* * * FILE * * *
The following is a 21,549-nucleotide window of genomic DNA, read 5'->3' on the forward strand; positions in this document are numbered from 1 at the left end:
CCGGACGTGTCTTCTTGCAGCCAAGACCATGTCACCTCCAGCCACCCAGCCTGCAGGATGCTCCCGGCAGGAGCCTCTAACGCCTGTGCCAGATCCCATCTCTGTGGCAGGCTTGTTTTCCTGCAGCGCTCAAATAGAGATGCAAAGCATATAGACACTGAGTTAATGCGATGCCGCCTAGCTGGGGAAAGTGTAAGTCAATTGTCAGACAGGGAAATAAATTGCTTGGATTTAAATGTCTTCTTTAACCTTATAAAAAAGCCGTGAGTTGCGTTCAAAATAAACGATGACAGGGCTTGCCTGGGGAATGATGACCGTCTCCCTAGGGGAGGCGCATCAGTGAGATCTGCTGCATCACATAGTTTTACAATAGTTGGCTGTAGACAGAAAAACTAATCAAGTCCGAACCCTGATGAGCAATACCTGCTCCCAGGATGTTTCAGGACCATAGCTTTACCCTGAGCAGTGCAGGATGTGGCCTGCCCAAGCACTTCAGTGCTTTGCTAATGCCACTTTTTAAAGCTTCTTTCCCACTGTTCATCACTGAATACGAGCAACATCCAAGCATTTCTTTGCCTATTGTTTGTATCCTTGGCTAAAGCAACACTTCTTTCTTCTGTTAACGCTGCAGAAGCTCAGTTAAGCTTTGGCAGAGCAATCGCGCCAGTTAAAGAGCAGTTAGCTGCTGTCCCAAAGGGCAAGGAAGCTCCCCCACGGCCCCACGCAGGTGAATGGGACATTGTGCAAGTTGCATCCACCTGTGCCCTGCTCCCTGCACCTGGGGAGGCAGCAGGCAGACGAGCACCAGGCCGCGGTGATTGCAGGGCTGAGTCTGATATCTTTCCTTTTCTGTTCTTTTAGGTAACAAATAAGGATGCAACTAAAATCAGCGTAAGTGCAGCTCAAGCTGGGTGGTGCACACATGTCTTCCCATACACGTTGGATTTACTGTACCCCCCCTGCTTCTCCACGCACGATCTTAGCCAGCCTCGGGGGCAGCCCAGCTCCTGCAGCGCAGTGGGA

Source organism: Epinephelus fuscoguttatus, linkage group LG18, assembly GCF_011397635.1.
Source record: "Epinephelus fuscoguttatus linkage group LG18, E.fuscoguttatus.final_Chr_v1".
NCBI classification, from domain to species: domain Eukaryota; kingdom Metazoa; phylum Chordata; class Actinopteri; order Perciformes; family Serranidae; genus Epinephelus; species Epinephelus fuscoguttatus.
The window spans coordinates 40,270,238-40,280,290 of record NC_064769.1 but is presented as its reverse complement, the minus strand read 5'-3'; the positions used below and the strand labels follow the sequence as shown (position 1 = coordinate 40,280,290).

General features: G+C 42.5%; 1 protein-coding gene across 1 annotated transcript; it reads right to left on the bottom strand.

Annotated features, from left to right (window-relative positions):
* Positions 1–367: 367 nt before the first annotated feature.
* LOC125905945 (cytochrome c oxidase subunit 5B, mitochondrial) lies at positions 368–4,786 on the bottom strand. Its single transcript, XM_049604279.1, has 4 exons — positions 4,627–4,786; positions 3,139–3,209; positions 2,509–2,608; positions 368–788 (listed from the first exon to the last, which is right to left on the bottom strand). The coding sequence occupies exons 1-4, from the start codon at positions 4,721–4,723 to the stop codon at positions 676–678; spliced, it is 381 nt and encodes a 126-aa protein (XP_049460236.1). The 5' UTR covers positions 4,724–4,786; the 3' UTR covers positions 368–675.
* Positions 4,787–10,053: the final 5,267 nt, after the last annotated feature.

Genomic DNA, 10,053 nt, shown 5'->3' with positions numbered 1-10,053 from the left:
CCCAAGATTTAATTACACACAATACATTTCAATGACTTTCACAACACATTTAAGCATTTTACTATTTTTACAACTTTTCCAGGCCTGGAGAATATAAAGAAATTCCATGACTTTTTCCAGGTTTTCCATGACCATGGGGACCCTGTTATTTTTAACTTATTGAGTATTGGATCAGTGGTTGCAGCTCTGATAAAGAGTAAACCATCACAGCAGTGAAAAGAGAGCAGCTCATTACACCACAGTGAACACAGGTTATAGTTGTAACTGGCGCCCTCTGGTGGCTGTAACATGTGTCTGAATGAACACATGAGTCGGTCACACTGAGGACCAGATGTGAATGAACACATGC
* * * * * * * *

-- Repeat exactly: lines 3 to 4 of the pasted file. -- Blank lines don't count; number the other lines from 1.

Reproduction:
Source organism: Epinephelus fuscoguttatus, linkage group LG18, assembly GCF_011397635.1.
Source record: "Epinephelus fuscoguttatus linkage group LG18, E.fuscoguttatus.final_Chr_v1".